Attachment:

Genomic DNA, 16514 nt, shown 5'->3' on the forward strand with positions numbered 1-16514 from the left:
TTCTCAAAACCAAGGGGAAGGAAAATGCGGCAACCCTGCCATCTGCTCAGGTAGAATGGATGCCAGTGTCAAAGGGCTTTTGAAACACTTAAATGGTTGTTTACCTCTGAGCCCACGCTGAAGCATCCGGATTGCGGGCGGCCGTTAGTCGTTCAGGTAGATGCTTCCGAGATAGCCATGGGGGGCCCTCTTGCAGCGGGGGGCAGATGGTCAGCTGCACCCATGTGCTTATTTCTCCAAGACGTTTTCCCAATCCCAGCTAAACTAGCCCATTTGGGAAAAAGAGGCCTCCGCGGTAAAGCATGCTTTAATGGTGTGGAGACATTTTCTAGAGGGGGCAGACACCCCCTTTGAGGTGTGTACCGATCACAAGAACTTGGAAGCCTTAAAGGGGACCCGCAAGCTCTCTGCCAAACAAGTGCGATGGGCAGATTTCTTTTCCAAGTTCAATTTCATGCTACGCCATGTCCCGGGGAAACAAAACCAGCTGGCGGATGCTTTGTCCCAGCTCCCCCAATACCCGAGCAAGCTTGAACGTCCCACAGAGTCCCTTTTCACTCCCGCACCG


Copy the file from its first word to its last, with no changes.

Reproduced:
Genomic DNA, 16514 nt, shown 5'->3' on the forward strand with positions numbered 1-16514 from the left:
TTCTCAAAACCAAGGGGAAGGAAAATGCGGCAACCCTGCCATCTGCTCAGGTAGAATGGATGCCAGTGTCAAAGGGCTTTTGAAACACTTAAATGGTTGTTTACCTCTGAGCCCACGCTGAAGCATCCGGATTGCGGGCGGCCGTTAGTCGTTCAGGTAGATGCTTCCGAGATAGCCATGGGGGGCCCTCTTGCAGCGGGGGGCAGATGGTCAGCTGCACCCATGTGCTTATTTCTCCAAGACGTTTTCCCAATCCCAGCTAAACTAGCCCATTTGGGAAAAAGAGGCCTCCGCGGTAAAGCATGCTTTAATGGTGTGGAGACATTTTCTAGAGGGGGCAGACACCCCCTTTGAGGTGTGTACCGATCACAAGAACTTGGAAGCCTTAAAGGGGACCCGCAAGCTCTCTGCCAAACAAGTGCGATGGGCAGATTTCTTTTCCAAGTTCAATTTCATGCTACGCCATGTCCCGGGGAAACAAAACCAGCTGGCGGATGCTTTGTCCCAGCTCCCCCAATACCCGAGCAAGCTTGAACGTCCCACAGAGTCCCTTTTCACTCCCGCACCG